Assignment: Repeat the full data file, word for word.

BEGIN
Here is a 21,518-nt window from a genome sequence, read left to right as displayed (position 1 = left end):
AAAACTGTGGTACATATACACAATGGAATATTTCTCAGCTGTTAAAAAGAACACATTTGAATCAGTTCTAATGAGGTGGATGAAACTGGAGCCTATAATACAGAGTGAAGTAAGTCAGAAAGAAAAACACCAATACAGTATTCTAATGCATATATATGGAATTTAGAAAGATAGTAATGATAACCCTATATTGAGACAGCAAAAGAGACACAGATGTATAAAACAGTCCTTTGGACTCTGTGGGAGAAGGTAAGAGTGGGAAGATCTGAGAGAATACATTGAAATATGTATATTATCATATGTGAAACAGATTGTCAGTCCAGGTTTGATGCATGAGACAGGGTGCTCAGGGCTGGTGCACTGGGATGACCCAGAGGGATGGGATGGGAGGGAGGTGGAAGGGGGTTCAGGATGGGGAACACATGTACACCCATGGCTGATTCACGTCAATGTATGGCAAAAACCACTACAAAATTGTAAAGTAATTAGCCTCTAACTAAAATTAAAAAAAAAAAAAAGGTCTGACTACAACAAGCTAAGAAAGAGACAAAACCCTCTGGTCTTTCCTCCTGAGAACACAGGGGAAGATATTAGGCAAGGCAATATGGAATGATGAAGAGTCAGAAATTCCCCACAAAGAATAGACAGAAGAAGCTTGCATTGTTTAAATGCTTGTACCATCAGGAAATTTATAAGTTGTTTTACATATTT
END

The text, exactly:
Here is a 21,518-nt window from a genome sequence, read left to right as displayed (position 1 = left end):
AAAACTGTGGTACATATACACAATGGAATATTTCTCAGCTGTTAAAAAGAACACATTTGAATCAGTTCTAATGAGGTGGATGAAACTGGAGCCTATAATACAGAGTGAAGTAAGTCAGAAAGAAAAACACCAATACAGTATTCTAATGCATATATATGGAATTTAGAAAGATAGTAATGATAACCCTATATTGAGACAGCAAAAGAGACACAGATGTATAAAACAGTCCTTTGGACTCTGTGGGAGAAGGTAAGAGTGGGAAGATCTGAGAGAATACATTGAAATATGTATATTATCATATGTGAAACAGATTGTCAGTCCAGGTTTGATGCATGAGACAGGGTGCTCAGGGCTGGTGCACTGGGATGACCCAGAGGGATGGGATGGGAGGGAGGTGGAAGGGGGTTCAGGATGGGGAACACATGTACACCCATGGCTGATTCACGTCAATGTATGGCAAAAACCACTACAAAATTGTAAAGTAATTAGCCTCTAACTAAAATTAAAAAAAAAAAAAAGGTCTGACTACAACAAGCTAAGAAAGAGACAAAACCCTCTGGTCTTTCCTCCTGAGAACACAGGGGAAGATATTAGGCAAGGCAATATGGAATGATGAAGAGTCAGAAATTCCCCACAAAGAATAGACAGAAGAAGCTTGCATTGTTTAAATGCTTGTACCATCAGGAAATTTATAAGTTGTTTTACATATTT